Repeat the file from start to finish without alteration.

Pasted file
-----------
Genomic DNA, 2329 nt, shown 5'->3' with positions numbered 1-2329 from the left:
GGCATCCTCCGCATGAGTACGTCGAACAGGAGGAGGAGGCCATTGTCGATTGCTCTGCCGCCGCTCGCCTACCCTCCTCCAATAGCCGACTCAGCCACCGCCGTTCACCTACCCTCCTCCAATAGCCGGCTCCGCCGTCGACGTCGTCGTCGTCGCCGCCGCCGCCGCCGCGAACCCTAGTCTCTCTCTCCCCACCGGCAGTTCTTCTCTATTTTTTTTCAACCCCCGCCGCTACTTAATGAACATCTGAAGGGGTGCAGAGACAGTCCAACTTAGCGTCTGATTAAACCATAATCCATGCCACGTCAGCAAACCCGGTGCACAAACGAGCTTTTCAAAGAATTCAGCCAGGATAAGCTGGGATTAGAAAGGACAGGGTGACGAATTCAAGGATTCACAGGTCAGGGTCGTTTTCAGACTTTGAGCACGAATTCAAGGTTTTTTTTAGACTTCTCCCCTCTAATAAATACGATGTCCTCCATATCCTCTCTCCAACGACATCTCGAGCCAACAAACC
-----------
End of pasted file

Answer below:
Genomic DNA, 2329 nt, shown 5'->3' with positions numbered 1-2329 from the left:
GGCATCCTCCGCATGAGTACGTCGAACAGGAGGAGGAGGCCATTGTCGATTGCTCTGCCGCCGCTCGCCTACCCTCCTCCAATAGCCGACTCAGCCACCGCCGTTCACCTACCCTCCTCCAATAGCCGGCTCCGCCGTCGACGTCGTCGTCGTCGCCGCCGCCGCCGCCGCGAACCCTAGTCTCTCTCTCCCCACCGGCAGTTCTTCTCTATTTTTTTTCAACCCCCGCCGCTACTTAATGAACATCTGAAGGGGTGCAGAGACAGTCCAACTTAGCGTCTGATTAAACCATAATCCATGCCACGTCAGCAAACCCGGTGCACAAACGAGCTTTTCAAAGAATTCAGCCAGGATAAGCTGGGATTAGAAAGGACAGGGTGACGAATTCAAGGATTCACAGGTCAGGGTCGTTTTCAGACTTTGAGCACGAATTCAAGGTTTTTTTTAGACTTCTCCCCTCTAATAAATACGATGTCCTCCATATCCTCTCTCCAACGACATCTCGAGCCAACAAACC